With 'The Office' being the quarantine binge of choice for many, you'd be forgiven for thinking that we've exhausted the possibilities of the workplace comedy. But, as is so often the case, they do things a little differently on the continent, Deputy Arts & Culture Editor Addie Crosby finds in a survey of acclaimed European series.
For one who has, from an admitted place of privilege, long regarded the theoretical monotony of unfulfilling office jobs as a subgenre of horror, I have of late derived far too much enjoyment from workplace dramedies. I speak of two in particular: Call My Agent (originally Dix Pour Cent) and Love and Anarchy.
It would, I think, be natural to assume that most well-adjusted people prefer to spend their leisure time consuming media which does not reflect the unpleasant practicalities, obligations, and encounters of life in their leisure time. So, what could it possibly say about us that the converse is also true? Are we to accept the death of the imagination? Is the future of popular culture predicated on masochistic humour and a preoccupation with the mundane?
While there’s a certain inexplicable thrill that comes from watching successful professional adults – fictional ones that is – make terrible choices, another more convincing possibility is that these shows are appealing because they are, in fact, nothing like the reality of most of our day to day lives. Baiting the viewer with a touch of relatability (temperamental bosses, long hours) these series are markedly glamorous in style and lavish in their presentation of wealth. They are also a far cry from British and American office comedies like The Office(s), a phenomenon which, had that particular dead horse not already been thoroughly flogged, I might endeavor to unpack. Call My Agent and Love and Anarchy are, respectively, set in a Parisian talent agency and a Stockholm publishing house. Characters dress impeccably, have complicated and illicit entanglements with their coworkers and clients, and frequent grand parties.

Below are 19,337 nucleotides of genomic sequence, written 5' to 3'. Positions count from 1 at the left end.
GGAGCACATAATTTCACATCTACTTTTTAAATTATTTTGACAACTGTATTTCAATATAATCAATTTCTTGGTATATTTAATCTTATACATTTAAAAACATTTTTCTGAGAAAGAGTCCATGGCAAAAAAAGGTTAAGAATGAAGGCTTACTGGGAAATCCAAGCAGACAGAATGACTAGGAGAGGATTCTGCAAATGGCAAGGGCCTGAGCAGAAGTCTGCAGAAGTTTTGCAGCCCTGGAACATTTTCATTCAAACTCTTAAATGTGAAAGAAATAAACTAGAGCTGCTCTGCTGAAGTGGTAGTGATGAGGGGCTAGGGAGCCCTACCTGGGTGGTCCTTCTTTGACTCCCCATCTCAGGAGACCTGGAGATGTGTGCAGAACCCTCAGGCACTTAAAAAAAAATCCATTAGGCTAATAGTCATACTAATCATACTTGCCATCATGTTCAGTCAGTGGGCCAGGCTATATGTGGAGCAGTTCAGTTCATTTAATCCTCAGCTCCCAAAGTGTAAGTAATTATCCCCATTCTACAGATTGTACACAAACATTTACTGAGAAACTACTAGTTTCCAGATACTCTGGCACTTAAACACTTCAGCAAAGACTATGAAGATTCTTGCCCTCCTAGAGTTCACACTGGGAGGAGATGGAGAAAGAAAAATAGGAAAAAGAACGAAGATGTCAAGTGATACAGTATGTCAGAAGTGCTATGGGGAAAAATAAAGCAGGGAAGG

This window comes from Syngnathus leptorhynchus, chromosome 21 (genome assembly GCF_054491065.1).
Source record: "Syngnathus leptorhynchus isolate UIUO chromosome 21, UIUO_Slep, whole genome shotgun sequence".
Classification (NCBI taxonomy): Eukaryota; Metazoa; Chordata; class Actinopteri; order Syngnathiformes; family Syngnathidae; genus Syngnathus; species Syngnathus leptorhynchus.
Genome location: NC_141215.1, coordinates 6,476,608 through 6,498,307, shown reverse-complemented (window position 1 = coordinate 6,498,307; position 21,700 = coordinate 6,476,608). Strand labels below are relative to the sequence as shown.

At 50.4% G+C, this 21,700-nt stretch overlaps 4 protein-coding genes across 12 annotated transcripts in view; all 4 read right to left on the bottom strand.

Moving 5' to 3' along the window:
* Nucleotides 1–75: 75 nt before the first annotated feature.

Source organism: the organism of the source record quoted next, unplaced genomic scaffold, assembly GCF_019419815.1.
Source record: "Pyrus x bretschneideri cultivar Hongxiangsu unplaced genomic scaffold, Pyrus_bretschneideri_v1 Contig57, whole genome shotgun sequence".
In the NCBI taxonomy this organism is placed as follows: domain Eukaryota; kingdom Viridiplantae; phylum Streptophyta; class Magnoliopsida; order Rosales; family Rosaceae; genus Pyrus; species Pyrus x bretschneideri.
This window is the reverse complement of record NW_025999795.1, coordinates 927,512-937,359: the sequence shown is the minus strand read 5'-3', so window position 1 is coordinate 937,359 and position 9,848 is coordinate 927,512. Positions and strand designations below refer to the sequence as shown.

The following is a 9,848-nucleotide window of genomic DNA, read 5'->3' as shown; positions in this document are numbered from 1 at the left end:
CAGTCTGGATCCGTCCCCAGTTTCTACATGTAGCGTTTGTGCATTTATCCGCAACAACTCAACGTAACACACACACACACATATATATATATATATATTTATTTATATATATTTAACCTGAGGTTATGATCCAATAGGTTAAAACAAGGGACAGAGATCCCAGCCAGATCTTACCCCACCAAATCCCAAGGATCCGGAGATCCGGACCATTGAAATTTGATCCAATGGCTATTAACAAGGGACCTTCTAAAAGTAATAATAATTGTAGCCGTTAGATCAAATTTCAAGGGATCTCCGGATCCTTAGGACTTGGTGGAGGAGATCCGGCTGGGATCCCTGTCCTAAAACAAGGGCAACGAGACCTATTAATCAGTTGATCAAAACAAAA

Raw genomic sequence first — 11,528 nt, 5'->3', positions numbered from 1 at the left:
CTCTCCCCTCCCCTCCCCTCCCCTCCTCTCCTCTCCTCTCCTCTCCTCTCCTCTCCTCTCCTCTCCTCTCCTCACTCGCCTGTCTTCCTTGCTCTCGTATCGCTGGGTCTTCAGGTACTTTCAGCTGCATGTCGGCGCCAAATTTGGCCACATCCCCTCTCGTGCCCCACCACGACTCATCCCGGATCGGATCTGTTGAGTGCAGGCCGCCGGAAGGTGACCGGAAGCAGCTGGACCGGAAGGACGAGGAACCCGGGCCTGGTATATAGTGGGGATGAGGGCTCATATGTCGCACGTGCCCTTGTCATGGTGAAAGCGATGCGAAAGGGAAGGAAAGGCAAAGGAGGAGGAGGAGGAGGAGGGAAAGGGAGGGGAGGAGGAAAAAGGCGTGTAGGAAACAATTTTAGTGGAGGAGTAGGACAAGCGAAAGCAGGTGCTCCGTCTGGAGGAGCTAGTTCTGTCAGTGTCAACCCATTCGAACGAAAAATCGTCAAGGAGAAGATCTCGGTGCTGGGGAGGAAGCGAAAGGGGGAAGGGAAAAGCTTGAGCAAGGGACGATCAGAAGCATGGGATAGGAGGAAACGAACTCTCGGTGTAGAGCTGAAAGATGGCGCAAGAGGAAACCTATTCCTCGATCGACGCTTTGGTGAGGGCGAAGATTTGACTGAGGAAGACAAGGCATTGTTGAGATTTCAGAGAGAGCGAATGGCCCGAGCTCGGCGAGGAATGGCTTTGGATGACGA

In each episode of Call My Agent, which has just released its fourth and final season, a well-known French actor guest stars as a version of themself, with appearances from some of the most eminent personages in French cinema; this last season features the likes of Charlotte Gainsbourg and José Garcia. The self-satirising whims of these cameo actors and the chaos they inspire (resulting predicaments solved, of course, by their agents) is at the heart of what makes the show compelling. Showcased are careers characterised by variety and unpredictability, and all four seasons are as delightfully hilarious as they are moving and manic.
As both shows deal with the practical, managerial side of creative industries, similarities abound: the creation of Love and Anarchy is likely a testament to the success of its predecessor, Call My Agent, from which it undoubtedly draws. The eight-episode first season was released in 2020, and follows Sophie, who joins a prominent publishing house as a consultant, set against the backdrop of a difficult relationship with her husband, their children, and her father’s struggle with mental illness. Over the course of the show, Sophie develops a relationship with Max, a young intern at the company, through a perverse set of challenges they invent for each other. In many ways, both Max and her “radical” socialist father represent liberation from the constraints of the ideal life she has built, and an antidote to her disillusionment.
A necessary comparison is to be made between these series and the similarly popular category of school-based movies and TV. We can identify with the pivotal moments central to coming of age stories, but such tales are infused with enough intrigue and melodrama to make reliving the uncomfortable parts of adolescence worthwhile. Are we simply dealing with the grown-up version of the same genre? Perhaps.
To the imagined viewer, the microcosm of both programs is simultaneously familiar and unfamiliar, the very combination that lends itself so well to enabling escapism. Reality is dynamic and the unique careers depicted are often as unpredictable and exciting as the personal storylines which develop with them. Of course, it’s pessimistic and unfair of me to suggest that the general populace unanimously hate their jobs (a generalisation I happily know to be false) and that these programs are appealing only in the contrast that they provide to viewer reality. However, it is the romanticisation, if not the eroticisation, of work which subverts expectations, providing the element of fantasy viewers crave, and with it, the possibility of escape from the menial and every day. Rather than putting the fantastical and the quotidian at opposite ends of the narrative spectrum, it seems more pertinent to be aware of an immense potential for overlap, and the appeal of fiction that seems, at times, almost within reach.